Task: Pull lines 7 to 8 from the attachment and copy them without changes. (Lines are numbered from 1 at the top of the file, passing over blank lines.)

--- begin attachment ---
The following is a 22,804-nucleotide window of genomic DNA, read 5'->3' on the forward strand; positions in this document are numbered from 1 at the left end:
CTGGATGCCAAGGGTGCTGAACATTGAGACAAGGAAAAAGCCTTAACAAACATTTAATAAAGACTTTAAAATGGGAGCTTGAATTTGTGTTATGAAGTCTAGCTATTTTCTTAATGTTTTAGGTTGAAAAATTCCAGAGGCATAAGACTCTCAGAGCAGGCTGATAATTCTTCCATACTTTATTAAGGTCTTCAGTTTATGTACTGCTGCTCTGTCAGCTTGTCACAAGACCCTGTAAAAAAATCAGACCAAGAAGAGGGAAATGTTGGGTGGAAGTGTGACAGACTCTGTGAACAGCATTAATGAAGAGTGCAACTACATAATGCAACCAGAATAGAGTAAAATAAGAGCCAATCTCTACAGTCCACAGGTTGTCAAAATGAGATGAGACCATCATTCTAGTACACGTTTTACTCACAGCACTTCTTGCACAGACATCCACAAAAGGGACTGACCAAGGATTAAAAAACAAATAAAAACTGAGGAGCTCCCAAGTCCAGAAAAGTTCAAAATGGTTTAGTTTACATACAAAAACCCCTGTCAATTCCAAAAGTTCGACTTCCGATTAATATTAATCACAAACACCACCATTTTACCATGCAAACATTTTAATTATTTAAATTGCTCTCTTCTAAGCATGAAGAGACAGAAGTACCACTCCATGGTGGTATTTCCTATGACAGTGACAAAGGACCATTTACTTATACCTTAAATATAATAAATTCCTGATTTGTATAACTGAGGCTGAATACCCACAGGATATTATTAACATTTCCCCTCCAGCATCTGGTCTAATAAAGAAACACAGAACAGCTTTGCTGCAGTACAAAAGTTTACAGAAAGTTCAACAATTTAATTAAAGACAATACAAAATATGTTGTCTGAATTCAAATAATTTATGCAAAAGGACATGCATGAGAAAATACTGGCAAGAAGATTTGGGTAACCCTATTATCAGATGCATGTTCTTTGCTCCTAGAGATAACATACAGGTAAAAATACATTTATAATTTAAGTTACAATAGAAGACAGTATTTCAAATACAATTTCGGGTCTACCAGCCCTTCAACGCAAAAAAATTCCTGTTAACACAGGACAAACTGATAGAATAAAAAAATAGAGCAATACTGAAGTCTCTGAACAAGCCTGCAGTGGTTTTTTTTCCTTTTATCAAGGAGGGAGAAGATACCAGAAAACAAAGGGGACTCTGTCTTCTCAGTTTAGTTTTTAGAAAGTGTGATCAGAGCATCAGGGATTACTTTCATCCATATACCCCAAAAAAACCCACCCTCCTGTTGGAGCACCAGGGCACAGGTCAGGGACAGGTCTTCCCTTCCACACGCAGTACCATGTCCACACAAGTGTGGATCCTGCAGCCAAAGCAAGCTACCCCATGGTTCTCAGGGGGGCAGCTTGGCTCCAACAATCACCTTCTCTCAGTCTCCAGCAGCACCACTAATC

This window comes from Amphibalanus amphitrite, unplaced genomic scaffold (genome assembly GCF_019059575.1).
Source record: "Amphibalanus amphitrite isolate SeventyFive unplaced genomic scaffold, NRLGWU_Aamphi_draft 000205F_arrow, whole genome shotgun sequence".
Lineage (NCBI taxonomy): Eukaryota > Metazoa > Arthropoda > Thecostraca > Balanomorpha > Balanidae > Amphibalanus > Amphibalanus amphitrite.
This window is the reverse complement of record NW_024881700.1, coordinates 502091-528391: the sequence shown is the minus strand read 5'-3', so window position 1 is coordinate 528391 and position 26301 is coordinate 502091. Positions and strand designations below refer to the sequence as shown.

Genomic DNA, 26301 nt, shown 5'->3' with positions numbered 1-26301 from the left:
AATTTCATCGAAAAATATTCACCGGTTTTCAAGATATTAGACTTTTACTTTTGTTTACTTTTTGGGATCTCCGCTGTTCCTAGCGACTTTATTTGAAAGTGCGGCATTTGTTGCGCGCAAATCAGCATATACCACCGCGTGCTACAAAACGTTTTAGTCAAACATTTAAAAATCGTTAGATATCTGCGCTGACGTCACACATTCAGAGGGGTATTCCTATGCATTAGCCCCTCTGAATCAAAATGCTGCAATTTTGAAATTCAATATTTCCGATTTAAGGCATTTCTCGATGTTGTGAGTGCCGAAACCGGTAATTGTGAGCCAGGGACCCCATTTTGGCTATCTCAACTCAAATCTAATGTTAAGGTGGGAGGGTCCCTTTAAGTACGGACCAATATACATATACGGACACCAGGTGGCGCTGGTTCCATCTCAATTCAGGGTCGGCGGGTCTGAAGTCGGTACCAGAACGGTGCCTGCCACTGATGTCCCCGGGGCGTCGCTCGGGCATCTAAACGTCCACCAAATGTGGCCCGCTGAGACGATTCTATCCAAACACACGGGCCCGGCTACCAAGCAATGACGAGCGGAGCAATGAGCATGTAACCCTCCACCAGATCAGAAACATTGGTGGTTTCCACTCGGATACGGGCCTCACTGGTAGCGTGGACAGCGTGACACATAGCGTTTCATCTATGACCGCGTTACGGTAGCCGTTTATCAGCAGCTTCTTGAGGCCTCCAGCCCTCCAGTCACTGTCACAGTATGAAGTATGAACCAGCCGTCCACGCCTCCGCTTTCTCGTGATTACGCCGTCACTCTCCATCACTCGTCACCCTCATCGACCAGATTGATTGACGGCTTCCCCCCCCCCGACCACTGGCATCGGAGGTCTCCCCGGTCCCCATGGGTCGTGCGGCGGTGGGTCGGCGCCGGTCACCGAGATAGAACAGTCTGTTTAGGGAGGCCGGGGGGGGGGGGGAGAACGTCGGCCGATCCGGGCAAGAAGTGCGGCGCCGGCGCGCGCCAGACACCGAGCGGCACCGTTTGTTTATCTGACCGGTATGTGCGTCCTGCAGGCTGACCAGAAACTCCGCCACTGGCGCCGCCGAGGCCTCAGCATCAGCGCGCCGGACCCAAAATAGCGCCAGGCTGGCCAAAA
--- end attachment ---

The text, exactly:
Genomic DNA, 26301 nt, shown 5'->3' with positions numbered 1-26301 from the left:
AATTTCATCGAAAAATATTCACCGGTTTTCAAGATATTAGACTTTTACTTTTGTTTACTTTTTGGGATCTCCGCTGTTCCTAGCGACTTTATTTGAAAGTGCGGCATTTGTTGCGCGCAAATCAGCATATACCACCGCGTGCTACAAAACGTTTTAGTCAAACATTTAAAAATCGTTAGATATCTGCGCTGACGTCACACATTCAGAGGGGTATTCCTATGCATTAGCCCCTCTGAATCAAAATGCTGCAATTTTGAAATTCAATATTTCCGATTTAAGGCATTTCTCGATGTTGTGAGTGCCGAAACCGGTAATTGTGAGCCAGGGACCCCATTTTGGCTATCTCAACTCAAATCTAATGTTAAGGTGGGAGGGTCCCTTTAAGTACGGACCAATATACATATACGGACACCAGGTGGCGCTGGTTCCATCTCAATTCAGGGTCGGCGGGTCTGAAGTCGGTACCAGAACGGTGCCTGCCACTGATGTCCCCGGGGCGTCGCTCGGGCATCTAAACGTCCACCAAATGTGGCCCGCTGAGACGATTCTATCCAAACACACGGGCCCGGCTACCAAGCAATGACGAGCGGAGCAATGAGCATGTAACCCTCCACCAGATCAGAAACATTGGTGGTTTCCACTCGGATACGGGCCTCACTGGTAGCGTGGACAGCGTGACACATAGCGTTTCATCTATGACCGCGTTACGGTAGCCGTTTATCAGCAGCTTCTTGAGGCCTCCAGCCCTCCAGTCACTGTCACAGTATGAAGTATGAACCAGCCGTCCACGCCTCCGCTTTCTCGTGATTACGCCGTCACTCTCCATCACTCGTCACCCTCATCGACCAGATTGATTGACGGCTTCCCCCCCCCCGACCACTGGCATCGGAGGTCTCCCCGGTCCCCATGGGTCGTGCGGCGGTGGGTCGGCGCCGGTCACCGAGATAGAACAGTCTGTTTAGGGAGGCCGGGGGGGGGGGGGAGAACGTCGGCCGATCCGGGCAAGAAGTGCGGCGCCGGCGCGCGCCAGACACCGAGCGGCACCGTTTGTTTATCTGACCGGTATGTGCGTCCTGCAGGCTGACCAGAAACTCCGCCACTGGCGCCGCCGAGGCCTCAGCATCAGCGCGCCGGACCCAAAATAGCGCCAGGCTGGCCAAAA